Have you ever noticed that when things don’t go well, there’s always a meeting afterward? It’s typical for companies to do a deep dive, analyzing step by step what went wrong and how to fix it. We spend a lot of time, energy, and heartache focusing on what goes wrong.
There is nothing wrong with this: troubleshooting problems, creating solutions, and infusing them into your processes and procedures is critical to helping your business get better and better. However, it’s only one side of the story. We should also do the same thing when things go right.
Instead of just moving on after a success, we can make it a practice to take a closer look. We can ask ourselves what elements contributed to such a great experience or outcome. When we get in the habit of breaking down these elements and capturing them we will be able to recreate our greatest successes again and again. Click here to learn more about this subject as well as other aspects of growing a business.
By nature, human beings look for what’s wrong. Mistakes are painful and of course we want to avoid them. But I realized a long time ago we need to focus as much attention (if not more) on what’s right. When we look at what’s going well in one department or company or community we can benchmark their best practices, modify as necessary, and apply them in other places.
Almost every organization or community has bright spots. It’s part of the leader’s job to study these bright spots, learn from them, and then scale them. It makes a lot more sense than struggling to reinvent the wheel every time. Plus, the more we focus on our successes, the more feel-good moments we create. This lets us build up a powerful emotional bank account with employees so that, when we do need to make withdrawals, the balance is still positive.
It may require a big mindset shift to get into this habit. As mentioned earlier, it’s more natural for us to focus on what’s not going well. Barriers like ego and fear can prevent us from seeking out and moving best practices. People may believe they’re “terminally unique” and that what works for one department or branch, or town won’t work for another. (We need to get in the habit of relating, not comparing.)
Here is a good model for breaking it down. The next time something great happens—whether it’s a successful initiative, event, new product launch, customer experience survey report, etc.—sit down and take a good look at what went well and why. When you capture what drives success, you can repeat those steps over and over again. Here are some questions you might ask:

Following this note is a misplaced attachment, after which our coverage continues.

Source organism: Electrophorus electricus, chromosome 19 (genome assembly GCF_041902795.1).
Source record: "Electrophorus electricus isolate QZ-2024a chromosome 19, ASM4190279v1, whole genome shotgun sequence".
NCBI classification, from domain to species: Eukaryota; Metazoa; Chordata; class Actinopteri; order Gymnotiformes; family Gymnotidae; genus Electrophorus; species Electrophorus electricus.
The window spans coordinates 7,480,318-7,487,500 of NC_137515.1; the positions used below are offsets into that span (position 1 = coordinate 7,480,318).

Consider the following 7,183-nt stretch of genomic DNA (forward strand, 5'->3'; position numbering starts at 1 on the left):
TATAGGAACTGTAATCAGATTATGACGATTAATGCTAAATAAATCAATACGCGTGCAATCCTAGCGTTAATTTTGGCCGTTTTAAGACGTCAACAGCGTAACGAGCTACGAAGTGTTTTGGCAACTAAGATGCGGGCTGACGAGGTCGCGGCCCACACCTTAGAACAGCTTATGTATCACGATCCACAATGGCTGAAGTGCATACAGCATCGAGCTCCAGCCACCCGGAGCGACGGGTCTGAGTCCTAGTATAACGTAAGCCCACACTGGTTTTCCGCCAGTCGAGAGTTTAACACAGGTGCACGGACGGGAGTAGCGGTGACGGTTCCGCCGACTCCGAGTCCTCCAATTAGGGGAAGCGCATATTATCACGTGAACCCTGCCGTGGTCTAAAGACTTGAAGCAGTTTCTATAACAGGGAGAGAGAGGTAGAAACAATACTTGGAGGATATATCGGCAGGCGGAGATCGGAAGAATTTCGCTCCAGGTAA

Did it go well for everyone? Have people rank and rate the event. Perhaps it went well for part of the group but not all. You’re looking for the complete picture here.
What did people enjoy most about the event or project? How can you recreate these conditions in the future? The more engaged and happy people are, the more successful you’ll be.
What was it that worked so well? Did we do anything new or different? Talk through the processes and see if you can isolate any new steps, employee behaviors, etc.
Was a particular manager working? Is the success specific to them? Look at the manager’s track record, including performance reviews, sales numbers, or other metrics, etc.
Were there particular staff members there that made things work so well? You will probably want to talk to the manager first, and then to the staff members. On future projects you may want to make sure these people are assigned similar tasks.
What are the habits of the highest-performing team members? Figure out what they do consistently that’s different from everyone else. Then, harvest and share their habits.
Did we do some planning that allowed things to run more smoothly? If the answer is yes, you might want to devote more time and resources to the planning phases of future projects.
Did we simplify a complex process to make it easier? If so, how best to get it repeated in other situations?
What was the timeline for the project? Did people have more time than usual to get things done? Or was the time frame more compressed, creating a needed sense of urgency? The answers can serve as guidelines for future projects.
Did we come in under budget? If this is unusual, take a close look at the factors that made it happen.
Which suppliers, vendors, or partners played key roles in the success? You’ll want to remember them for next time.
Was the success weather-related? While you may think it’s a minor detail, it’s worth noting.
Was a special event taking place (either in the business or the community)? If so, maybe it drove traffic. When you start paying attention to external circumstances you may find patterns you’d previously missed.
Was the success around a new product launch? If so, was the excitement linked solely to the new product or were there other factors? Could the success be re-created in other ways?
How can we leverage the satisfaction of clients and customers for the future? See if they would be willing to give you a reference for a future RFP. Perhaps they would be willing to be quoted in your marketing materials.
These are only some of the questions you might ask. The key to get in the habit of focusing on what’s going right, leveraging it, and looking for ways to do things even better. Get others in the company involved also.
Eventually, you’ll find looking for what’s right and repeating becomes a part of your culture. Others will catch your attitude and emulate it. Over time, this can spark a powerful turnaround for a company.